New replacement rescue boats for Cambridgeshire Fire and Rescue Service will enable firefighters to respond quicker to water incidents. Equipped with the latest technology, the new boats have a more powerful engine and inflate in under a minute compared to the three to four minutes the old boats took. This means that crews can get the boats off the rescue vehicle, into the water and reach the casualty in a significantly faster time. Group Commander Jamie Johnson, who heads the department responsible for bringing new equipment into the Service, said: “People often know that we deal with fires and road traffic accidents but don’t always appreciate that we carry out water rescues too.” upgrade older equipment Over the last 10 years we’ve attended 179 water related incidents and rescued 162 people from water. Our boat crews undertake a three day rigorous training course to ensure they are skilled in water rescue techniques for different in-water situations. This could be to rescue people who have fallen in, got into trouble whilst swimming or people whose cars have ended up in water." Crews will be out on the local waterways over the next few weeks familiarizing themselves with the new equipment "Every second counts when it comes to water rescues where someone’s life is in danger. That’s why it’s important that we regularly review our equipment and upgrade older equipment to ensure our crews have the most up to date technology to enable them to put their skills into action as quickly as possible.” water safety education Two of the new boats will be put on the rescue vehicles in Peterborough and Cambridge. The third will be used for training, which will ensure the other two boats are always available. Crews will be out on the local waterways over the next few weeks familiarizing themselves with the new equipment and carrying out training exercises to practice using them. Once all crews are trained, the new boats will replace the current ones. Station Commander Kevin Andrews added: "As well as responding to emergencies in water, the fire service proactively undertakes water safety education. For a number of years, crews have been delivering water safety presentations in schools to encourage students to take extra care when they are in and around the county’s waterways and to consider the risks."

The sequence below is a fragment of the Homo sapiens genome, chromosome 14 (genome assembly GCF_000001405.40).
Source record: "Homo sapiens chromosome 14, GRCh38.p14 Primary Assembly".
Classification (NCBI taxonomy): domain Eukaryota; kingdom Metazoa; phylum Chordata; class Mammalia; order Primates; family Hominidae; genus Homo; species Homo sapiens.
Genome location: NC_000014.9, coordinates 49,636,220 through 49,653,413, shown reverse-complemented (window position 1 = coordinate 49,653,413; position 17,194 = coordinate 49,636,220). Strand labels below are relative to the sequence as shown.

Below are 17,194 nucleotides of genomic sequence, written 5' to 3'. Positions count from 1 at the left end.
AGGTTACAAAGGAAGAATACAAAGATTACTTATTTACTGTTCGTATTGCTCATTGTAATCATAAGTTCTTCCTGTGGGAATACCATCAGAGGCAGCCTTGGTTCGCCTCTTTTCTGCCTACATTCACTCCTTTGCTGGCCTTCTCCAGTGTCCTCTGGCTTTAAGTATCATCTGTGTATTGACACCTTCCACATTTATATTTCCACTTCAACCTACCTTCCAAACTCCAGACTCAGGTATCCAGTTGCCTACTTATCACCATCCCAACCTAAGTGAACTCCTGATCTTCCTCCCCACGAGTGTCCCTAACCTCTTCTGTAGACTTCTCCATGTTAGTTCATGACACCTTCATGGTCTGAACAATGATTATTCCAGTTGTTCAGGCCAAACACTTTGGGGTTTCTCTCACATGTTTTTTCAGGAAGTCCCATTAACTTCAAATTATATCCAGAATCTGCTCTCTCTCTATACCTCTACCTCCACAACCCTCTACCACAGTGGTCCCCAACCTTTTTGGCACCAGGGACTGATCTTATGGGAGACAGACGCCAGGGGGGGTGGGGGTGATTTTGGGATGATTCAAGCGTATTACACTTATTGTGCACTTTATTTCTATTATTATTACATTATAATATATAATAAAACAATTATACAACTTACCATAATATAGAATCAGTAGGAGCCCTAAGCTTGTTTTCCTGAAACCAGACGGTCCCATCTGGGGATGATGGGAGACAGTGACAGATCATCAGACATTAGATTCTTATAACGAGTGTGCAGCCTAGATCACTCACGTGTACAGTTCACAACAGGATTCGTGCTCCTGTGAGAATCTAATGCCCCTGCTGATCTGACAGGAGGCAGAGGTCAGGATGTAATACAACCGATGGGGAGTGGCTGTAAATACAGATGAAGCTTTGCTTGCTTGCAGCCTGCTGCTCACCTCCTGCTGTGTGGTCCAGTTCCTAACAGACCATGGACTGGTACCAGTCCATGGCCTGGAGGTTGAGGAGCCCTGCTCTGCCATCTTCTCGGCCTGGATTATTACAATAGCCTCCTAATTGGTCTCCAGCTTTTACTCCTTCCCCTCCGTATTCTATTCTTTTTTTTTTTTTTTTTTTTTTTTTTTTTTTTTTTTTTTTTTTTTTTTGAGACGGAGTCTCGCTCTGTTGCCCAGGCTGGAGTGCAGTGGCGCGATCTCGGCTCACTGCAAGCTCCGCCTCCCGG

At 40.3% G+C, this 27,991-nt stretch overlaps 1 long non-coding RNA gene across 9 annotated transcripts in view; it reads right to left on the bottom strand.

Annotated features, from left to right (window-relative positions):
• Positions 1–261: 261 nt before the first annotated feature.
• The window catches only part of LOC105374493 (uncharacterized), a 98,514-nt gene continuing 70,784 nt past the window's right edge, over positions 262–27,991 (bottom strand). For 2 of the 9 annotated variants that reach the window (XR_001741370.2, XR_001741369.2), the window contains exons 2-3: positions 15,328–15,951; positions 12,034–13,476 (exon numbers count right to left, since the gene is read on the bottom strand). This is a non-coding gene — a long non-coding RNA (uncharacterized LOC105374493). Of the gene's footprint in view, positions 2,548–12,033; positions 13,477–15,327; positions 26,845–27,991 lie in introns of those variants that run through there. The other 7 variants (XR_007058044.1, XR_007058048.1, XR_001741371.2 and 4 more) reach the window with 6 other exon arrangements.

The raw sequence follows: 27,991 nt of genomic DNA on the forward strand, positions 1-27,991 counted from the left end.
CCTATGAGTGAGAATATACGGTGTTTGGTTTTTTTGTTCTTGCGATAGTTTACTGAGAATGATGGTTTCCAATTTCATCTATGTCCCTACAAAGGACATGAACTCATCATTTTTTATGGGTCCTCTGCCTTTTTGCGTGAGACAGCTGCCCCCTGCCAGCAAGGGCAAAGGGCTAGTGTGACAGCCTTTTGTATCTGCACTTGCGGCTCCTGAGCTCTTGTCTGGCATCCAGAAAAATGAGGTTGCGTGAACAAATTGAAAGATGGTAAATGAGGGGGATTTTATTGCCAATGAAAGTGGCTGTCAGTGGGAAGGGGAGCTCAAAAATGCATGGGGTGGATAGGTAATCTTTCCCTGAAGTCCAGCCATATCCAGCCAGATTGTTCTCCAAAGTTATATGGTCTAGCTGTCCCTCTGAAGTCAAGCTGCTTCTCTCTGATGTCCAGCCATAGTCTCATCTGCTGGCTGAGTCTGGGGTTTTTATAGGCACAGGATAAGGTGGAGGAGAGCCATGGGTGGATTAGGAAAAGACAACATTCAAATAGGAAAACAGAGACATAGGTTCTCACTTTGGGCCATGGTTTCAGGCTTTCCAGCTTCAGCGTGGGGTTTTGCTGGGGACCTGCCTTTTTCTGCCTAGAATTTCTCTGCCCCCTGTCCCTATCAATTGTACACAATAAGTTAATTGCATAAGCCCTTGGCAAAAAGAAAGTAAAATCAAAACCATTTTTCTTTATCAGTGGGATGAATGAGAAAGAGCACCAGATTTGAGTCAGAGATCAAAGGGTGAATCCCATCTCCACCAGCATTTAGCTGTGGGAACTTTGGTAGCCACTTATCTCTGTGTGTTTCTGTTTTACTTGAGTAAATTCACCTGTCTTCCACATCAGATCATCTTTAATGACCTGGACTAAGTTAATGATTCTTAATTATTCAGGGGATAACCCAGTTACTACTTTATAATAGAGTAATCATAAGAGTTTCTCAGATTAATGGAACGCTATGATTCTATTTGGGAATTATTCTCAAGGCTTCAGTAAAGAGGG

Cambridgeshire Fire and Rescue Service has entered into an agreement with the Rapid Relief Team to support firefighters when they are attending prolonged incidents by providing food and refreshments. The Rapid Relief Team (RRT) is a non-profit charitable organization. Its volunteers are members of the Plymouth Brethren Christian Church and their mission is to provide voluntary support to the emergency services at large scale incidents. The volunteers make themselves available to support emergency services with a specific focus on providing refreshments such as food and drink or other practical support where incidents go on for a number of hours or even days. Critical equipment to get a team mobile The organization deploys two trailers locally – the first contains critical equipment to get a team mobileRRT works on a global scale and has helped the emergency services during incidents in the UK such as Whaley Bridge and Grenfell. The organization deploys two trailers locally – the first contains critical equipment to get a team mobile as swiftly as possible and it contains everything from marquees to generators and utensils. The barbecue trailer has the capacity to grill 120 burgers at one time and also provides hot drinks. The Rapid Relief Team is only available at incidents when there are six or more fire engines attending, also where the suited number of officers or crew from Cambridgeshire Fire & Rescue Service will be present at the scene for a duration in excess of 12 hours. Important for firefighters to remain energized Station Commander, Jamie Johnson said: “Our values in Cambridgeshire Fire and Rescue Service align with those of the Rapid Relief Team. Being selfless and of service to humanity is one of the main motivations behind being a firefighter. Remaining energized and hydrated with food and drink is really important for firefighter safety" "Under the new agreement, the Rapid Relief Team is now available to our fire crews when they are dealing with large, prolonged incidents. Remaining energized and hydrated with food and drink is really important for firefighter safety. We are incredibly grateful to the Rapid Relief Team for their service offer.” Reaching incident locations rapidly Ryan Kingston, local team leader of RRT said “It’s a pleasure being able to work with Cambridgeshire Fire and Rescue Service. Sometimes firefighters can end up in situations that can stretch over hours and days. We want to be there for them so they can replenish themselves while being on the line of duty. Being present at a national and local scale allows us to mobilize and reach incident locations rapidly.” The charity also works with other organizations and services to help tackle homelessness, disability and engage with youth charities in the UK.